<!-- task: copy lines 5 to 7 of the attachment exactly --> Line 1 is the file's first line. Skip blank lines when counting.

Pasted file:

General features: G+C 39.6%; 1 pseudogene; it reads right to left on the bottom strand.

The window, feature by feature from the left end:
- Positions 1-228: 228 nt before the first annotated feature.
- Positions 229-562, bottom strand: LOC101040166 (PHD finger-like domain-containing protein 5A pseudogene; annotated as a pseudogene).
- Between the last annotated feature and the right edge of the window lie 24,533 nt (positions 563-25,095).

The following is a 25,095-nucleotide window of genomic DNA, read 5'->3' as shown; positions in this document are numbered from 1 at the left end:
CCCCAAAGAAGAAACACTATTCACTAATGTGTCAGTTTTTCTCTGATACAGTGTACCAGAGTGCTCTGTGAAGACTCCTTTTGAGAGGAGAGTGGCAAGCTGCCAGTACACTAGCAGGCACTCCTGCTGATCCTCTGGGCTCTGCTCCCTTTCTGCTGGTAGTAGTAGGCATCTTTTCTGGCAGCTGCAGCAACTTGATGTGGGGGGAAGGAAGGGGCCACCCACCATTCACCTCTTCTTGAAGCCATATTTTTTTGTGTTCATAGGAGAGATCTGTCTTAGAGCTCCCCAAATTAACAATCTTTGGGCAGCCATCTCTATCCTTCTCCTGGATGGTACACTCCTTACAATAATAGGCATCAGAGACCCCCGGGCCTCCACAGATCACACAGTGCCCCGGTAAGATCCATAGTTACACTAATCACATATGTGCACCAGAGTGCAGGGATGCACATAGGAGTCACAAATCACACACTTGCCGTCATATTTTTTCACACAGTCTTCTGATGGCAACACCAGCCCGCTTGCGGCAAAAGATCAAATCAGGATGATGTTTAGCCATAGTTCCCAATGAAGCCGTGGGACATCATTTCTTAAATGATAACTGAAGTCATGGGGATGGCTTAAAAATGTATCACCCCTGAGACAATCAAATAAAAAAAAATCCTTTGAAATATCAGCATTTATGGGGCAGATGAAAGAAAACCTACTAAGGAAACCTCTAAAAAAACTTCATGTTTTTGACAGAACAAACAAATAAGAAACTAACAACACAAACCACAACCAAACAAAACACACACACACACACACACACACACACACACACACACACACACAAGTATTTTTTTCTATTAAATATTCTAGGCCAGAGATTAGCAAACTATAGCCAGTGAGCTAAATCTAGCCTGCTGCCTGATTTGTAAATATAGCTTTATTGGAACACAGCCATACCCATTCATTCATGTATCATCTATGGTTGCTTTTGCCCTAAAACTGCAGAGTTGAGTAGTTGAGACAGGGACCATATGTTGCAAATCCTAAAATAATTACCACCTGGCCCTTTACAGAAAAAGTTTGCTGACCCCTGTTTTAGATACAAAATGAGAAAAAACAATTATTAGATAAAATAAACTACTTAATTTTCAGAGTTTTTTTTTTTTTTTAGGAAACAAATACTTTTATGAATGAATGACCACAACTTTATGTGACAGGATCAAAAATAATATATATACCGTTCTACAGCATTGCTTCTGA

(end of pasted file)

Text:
- Between the last annotated feature and the right edge of the window lie 24,533 nt (positions 563-25,095).

The following is a 25,095-nucleotide window of genomic DNA, read 5'->3' as shown; positions in this document are numbered from 1 at the left end:
CCCCAAAGAAGAAACACTATTCACTAATGTGTCAGTTTTTCTCTGATACAGTGTACCAGAGTGCTCTGTGAAGACTCCTTTTGAGAGGAGAGTGGCAAGCTGCCAGTACACTAGCAGGCACTCCTGCTGATCCTCTGGGCTCTGCTCCCTTTCTGCTGGTAGTAGTAGGCATCTTTTCTGGCAGCTGCAGCAACTTGATGTGGGGGGAAGGAAGGGGCCACCCACCATTCACCTCTTCTTGAAGCCATATTTTTTTGTGTTCATAGGAGAGATCTGTCTTAGAGCTCCCCAAATTAACAATCTTTGGGCAGCCATCTCTATCCTTCTCCTGGATGGTACACTCCTTACAATAATAGGCATCAGAGACCCCCGGGCCTCCACAGATCACACAGTGCCCCGGTAAGATCCATAGTTACACTAATCACATATGTGCACCAGAGTGCAGGGATGCACATAGGAGTCACAAATCACACACTTGCCGTCATATTTTTTCACACAGTCTTCTGATGGCAACACCAGCCCGCTTGCGGCAAAAGATCAAATCAGGATGATGTTTAGCCATAGTTCCCAATGAAGCCGTGGGACATCATTTCTTAAATGATAACTGAAGTCATGGGGATGGCTTAAAAATGTATCACCCCTGAGACAATCAAATAAAAAAAAATCCTTTGAAATATCAGCATTTATGGGGCAGATGAAAGAAAACCTACTAAGGAAACCTCTAAAAAAACTTCATGTTTTTGACAGAACAAACAAATAAGAAACTAACAACACAAACCACAACCAAACAAAACACACACACACACACACACACACACACACACACACACACACACAAGTATTTTTTTCTATTAAATATTCTAGGCCAGAGATTAGCAAACTATAGCCAGTGAGCTAAATCTAGCCTGCTGCCTGATTTGTAAATATAGCTTTATTGGAACACAGCCATACCCATTCATTCATGTATCATCTATGGTTGCTTTTGCCCTAAAACTGCAGAGTTGAGTAGTTGAGACAGGGACCATATGTTGCAAATCCTAAAATAATTACCACCTGGCCCTTTACAGAAAAAGTTTGCTGACCCCTGTTTTAGATACAAAATGAGAAAAAACAATTATTAGATAAAATAAACTACTTAATTTTCAGAGTTTTTTTTTTTTTTTAGGAAACAAATACTTTTATGAATGAATGACCACAACTTTATGTGACAGGATCAAAAATAATATATATACCGTTCTACAGCATTGCTTCTGA